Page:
Health Care

Do candidates offer plans to rein in the growth of federal health care spending?

Despite recent slowdowns in federal health care spending it remains a large piece of the federal budget. The recent slowdown has led to lower growth projections in Medicare and other government programs, yet great uncertainty remains about how much of the slowdown represents a permanent shift to a more efficient health care system. Our aging population is the main driver of future health care spending because it results in more Medicare and Medicaid beneficiaries.

  • One-sixth of all economic activity in the United States involves health care. Health care spending is the largest piece of the federal budget, comprising over one-quarter of all government spending in 2015 (more than $900 billion).
  • Over an 8-year term, the next president would see annual federal health spending grow by 60 percent, from $1.1 trillion to $1.9 trillion.
  • Spending on federal health care programs is projected to grow from 5 percent of the economy (GDP) to 8 percent of GDP over the next 25 years -- faster growth than in any other government programs both because of health care cost inflation and an aging population.
  • Historically, health care costs have grown more quickly than the economy -- putting pressure on businesses, wages, and government programs. Every nonpartisan projection shows health care costs continuing to grow more quickly than the economy.
  • The recent, temporary slowdown in cost growth makes this an important moment to address health care costs, with an opportunity to inject changes into the health care system and federal programs that can have long-lasting positive effects on the budget as well as the quality of care.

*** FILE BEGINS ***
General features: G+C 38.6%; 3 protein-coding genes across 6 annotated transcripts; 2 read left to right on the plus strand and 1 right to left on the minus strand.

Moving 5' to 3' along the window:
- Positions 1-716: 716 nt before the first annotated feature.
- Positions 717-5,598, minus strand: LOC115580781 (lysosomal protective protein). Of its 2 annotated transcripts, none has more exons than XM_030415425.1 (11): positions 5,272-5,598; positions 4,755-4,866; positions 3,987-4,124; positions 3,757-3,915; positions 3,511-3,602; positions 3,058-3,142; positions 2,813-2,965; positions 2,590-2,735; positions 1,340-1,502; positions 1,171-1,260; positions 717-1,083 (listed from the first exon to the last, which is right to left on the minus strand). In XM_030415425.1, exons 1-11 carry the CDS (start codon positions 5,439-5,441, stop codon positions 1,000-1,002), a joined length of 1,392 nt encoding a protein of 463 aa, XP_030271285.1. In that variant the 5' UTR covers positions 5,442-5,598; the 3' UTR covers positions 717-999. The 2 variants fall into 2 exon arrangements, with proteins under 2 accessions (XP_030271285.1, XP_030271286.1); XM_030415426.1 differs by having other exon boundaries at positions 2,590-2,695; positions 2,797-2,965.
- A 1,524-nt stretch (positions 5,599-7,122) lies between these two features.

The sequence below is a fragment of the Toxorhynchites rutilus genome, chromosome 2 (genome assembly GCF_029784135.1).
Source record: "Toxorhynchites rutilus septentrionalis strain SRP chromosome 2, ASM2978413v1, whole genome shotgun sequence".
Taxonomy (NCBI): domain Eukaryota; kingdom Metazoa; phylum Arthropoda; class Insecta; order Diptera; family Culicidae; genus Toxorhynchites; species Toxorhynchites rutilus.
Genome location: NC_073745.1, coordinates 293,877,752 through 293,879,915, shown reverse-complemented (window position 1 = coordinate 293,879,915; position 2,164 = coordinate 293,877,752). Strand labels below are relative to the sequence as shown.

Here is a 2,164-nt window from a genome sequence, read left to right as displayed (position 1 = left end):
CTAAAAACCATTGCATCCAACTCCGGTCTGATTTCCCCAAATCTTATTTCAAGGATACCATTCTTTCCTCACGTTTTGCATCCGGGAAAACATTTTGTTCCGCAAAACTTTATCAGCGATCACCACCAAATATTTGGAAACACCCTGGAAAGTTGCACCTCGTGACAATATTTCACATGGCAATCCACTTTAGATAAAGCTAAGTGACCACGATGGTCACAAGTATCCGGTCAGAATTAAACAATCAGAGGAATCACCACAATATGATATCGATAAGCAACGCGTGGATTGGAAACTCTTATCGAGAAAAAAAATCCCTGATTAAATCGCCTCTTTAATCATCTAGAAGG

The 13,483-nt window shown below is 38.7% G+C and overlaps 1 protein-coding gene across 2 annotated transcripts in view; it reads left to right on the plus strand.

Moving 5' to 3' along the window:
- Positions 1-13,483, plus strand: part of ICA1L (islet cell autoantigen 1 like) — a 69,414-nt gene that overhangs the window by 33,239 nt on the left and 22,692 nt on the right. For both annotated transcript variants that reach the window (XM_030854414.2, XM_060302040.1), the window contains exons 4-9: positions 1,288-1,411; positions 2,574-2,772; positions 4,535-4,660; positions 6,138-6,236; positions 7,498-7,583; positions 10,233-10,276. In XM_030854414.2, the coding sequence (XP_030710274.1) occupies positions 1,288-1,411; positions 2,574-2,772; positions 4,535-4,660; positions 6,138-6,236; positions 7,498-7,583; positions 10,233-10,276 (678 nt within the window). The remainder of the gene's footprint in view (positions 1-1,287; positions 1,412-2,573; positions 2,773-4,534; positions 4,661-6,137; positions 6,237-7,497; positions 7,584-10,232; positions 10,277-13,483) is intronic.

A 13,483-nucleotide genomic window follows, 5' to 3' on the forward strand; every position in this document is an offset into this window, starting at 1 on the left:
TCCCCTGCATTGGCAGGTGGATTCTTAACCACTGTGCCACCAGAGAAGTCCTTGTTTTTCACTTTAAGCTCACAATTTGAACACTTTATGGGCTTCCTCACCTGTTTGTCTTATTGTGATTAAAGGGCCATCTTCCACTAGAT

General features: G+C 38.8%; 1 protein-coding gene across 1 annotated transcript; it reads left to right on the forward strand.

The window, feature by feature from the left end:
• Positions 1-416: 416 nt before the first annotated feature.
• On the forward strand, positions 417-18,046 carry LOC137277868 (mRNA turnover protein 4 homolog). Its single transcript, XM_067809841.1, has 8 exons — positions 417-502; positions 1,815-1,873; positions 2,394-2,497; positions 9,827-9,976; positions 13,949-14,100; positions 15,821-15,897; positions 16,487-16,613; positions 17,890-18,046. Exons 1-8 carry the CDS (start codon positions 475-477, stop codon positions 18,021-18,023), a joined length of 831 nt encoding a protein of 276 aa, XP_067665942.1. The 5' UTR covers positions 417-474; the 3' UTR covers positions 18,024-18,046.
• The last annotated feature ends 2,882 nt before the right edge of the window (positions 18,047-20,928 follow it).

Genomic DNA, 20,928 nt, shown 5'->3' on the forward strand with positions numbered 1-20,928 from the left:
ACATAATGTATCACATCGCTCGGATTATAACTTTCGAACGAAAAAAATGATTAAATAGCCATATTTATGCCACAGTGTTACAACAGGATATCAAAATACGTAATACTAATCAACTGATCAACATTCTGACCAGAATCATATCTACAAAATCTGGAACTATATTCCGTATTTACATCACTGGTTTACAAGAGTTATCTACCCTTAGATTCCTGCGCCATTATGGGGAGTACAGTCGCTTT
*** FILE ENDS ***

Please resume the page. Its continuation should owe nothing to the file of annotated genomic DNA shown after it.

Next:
Taxes

Do candidates have a tax reform plan that will help put the national debt on a more sustainable path?

Federal revenues are not keeping pace with expenditures, a trend that will continue as federal spending on health and retirement programs are projected to increase. At the same time the U.S. tax code is complicated and inefficient and there is bipartisan agreement on the need for reform.

  • The exemptions, deductions, credits and preferential rates within the income tax system are often called “tax expenditures” because they are essentially spending programs in disguise. They have much the same impact as if the government had simply written checks to the beneficiaries but they generally receive far less scrutiny than direct spending.